Hepatitis A

From WikiMD's Health & Wellness Encyclopedia

Hepatitis A is a contagious liver disease caused by the hepatitis A virus (HAV). This viral infection is primarily transmitted through the fecal-oral route, meaning that individuals become infected when they ingest food or water contaminated with fecal matter carrying the virus.


Hepatitis A is one of several types of hepatitis viruses that cause inflammation affecting the liver's ability to function. The liver plays an essential role in metabolism, detoxification, and immune response. Therefore, an infection like hepatitis A can have significant health implications.

Transmission and Risk Factors

The primary mode of transmission for hepatitis A is through the ingestion of food or water contaminated by feces from an infected person. This can occur through poor hygiene practices, such as inadequate hand washing after using the restroom or changing diapers.

Certain factors may increase the risk of hepatitis A infection, including travel or residence in areas with high HAV prevalence, close contact with an infected individual, poor sanitation, and certain sexual practices.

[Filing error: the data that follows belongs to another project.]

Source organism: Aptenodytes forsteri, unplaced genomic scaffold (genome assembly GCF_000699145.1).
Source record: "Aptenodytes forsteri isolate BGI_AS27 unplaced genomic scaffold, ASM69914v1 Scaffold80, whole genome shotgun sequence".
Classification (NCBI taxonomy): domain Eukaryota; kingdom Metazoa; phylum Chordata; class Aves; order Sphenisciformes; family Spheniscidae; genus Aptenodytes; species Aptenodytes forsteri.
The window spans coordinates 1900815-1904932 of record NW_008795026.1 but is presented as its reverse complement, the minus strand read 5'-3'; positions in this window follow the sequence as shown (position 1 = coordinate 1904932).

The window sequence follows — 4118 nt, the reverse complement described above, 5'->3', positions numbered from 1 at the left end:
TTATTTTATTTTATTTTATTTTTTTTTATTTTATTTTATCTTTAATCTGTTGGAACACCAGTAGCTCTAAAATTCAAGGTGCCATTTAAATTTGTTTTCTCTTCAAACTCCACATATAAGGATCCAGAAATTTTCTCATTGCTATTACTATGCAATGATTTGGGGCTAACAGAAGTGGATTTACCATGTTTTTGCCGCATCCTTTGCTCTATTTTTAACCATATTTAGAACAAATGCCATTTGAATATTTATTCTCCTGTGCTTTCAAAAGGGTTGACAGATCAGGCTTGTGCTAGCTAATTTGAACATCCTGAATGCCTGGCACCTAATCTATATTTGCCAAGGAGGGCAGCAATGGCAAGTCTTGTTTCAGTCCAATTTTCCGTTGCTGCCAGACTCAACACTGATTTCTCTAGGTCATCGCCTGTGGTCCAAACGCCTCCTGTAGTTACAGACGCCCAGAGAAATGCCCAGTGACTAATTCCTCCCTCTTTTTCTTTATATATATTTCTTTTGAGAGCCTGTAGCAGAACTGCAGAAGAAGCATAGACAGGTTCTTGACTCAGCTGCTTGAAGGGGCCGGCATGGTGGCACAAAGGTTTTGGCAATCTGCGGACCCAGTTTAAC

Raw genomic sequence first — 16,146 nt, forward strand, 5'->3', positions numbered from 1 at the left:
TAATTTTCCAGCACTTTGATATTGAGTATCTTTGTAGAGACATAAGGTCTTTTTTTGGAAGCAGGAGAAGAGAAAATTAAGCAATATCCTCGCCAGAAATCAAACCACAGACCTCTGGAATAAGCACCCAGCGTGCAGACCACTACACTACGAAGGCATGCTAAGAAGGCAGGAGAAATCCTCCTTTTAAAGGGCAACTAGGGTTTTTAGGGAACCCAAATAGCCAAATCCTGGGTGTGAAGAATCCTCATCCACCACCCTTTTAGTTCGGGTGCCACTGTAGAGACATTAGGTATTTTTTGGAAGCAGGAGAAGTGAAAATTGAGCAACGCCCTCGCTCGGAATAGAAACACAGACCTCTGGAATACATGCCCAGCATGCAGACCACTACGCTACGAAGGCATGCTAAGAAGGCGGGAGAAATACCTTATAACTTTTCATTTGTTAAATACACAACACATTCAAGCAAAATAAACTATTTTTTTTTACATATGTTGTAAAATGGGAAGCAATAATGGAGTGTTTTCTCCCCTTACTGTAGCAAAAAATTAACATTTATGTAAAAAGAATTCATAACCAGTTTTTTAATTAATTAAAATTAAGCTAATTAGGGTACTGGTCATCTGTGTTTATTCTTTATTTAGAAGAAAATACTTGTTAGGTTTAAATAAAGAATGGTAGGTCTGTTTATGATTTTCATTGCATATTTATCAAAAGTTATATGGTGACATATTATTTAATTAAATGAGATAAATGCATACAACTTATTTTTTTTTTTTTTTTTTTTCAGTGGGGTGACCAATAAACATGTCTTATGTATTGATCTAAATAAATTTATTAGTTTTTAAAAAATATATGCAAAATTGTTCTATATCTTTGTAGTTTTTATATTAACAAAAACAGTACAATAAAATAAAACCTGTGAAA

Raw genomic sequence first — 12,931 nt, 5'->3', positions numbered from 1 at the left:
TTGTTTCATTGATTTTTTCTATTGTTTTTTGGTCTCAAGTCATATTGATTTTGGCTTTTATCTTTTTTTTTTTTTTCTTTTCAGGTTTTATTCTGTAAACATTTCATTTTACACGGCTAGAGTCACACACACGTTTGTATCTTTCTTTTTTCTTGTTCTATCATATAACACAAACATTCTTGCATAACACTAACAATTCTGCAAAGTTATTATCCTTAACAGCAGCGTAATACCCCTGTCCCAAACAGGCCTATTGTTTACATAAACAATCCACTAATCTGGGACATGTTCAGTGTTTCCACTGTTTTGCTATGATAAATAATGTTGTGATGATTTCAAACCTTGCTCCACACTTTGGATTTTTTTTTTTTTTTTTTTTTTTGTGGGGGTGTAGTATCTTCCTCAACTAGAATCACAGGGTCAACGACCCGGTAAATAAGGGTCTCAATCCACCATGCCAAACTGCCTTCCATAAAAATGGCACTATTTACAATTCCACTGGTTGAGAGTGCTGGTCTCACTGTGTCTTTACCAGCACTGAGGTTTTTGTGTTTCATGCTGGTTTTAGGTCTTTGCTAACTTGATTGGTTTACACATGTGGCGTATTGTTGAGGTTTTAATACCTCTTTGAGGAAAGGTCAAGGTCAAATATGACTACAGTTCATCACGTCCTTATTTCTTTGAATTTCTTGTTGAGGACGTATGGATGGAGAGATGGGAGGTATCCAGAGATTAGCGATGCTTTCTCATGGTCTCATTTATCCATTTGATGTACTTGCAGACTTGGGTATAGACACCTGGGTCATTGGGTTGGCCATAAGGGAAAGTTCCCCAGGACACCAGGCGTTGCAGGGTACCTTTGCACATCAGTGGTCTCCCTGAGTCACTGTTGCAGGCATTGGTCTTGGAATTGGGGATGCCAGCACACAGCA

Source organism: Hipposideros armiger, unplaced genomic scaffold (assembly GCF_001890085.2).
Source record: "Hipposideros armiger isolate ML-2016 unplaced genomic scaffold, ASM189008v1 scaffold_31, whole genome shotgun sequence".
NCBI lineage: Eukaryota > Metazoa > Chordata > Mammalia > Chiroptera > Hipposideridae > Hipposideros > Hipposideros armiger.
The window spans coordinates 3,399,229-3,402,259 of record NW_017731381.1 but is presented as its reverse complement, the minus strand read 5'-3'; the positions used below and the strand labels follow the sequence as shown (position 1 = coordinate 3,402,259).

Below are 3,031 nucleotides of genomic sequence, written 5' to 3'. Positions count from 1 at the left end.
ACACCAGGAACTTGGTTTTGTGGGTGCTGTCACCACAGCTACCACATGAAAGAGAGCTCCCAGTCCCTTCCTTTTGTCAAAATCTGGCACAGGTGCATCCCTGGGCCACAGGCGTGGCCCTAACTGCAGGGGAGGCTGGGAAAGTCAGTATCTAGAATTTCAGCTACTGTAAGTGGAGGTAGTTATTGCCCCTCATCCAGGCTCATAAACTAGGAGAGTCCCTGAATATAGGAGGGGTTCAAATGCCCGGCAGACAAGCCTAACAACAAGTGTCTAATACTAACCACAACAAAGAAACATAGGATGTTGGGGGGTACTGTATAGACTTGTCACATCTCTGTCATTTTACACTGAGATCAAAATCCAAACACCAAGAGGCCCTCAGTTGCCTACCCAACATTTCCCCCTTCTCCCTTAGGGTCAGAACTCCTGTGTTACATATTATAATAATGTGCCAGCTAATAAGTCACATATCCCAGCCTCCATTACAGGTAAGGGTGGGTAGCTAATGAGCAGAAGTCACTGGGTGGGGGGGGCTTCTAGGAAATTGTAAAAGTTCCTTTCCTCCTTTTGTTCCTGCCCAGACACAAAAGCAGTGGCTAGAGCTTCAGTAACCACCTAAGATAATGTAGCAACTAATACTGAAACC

Symptoms and Diagnosis

Symptoms of hepatitis A can range from mild to severe and can include fever, fatigue, loss of appetite, nausea, vomiting, abdominal pain, dark urine, clay-colored bowel movements, joint pain, and jaundice (yellowing of the skin and eyes).

Diagnosis is typically made through blood tests that detect antibodies produced in response to HAV infection.

Treatment and Prevention

There is no specific treatment for hepatitis A. Management usually involves supportive care, including rest, hydration, and maintaining adequate nutrition.

Prevention of hepatitis A involves good hygiene practices, access to safe water, and proper sanitation. Vaccination is an effective preventive measure and is recommended for those at high risk or traveling to areas with high incidence of hepatitis A.


Most individuals with hepatitis A recover completely with no permanent liver damage. However, in rare cases, hepatitis A can cause severe liver disease, requiring hospitalization.

See Also


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Contributors: Prab R. Tumpati, MD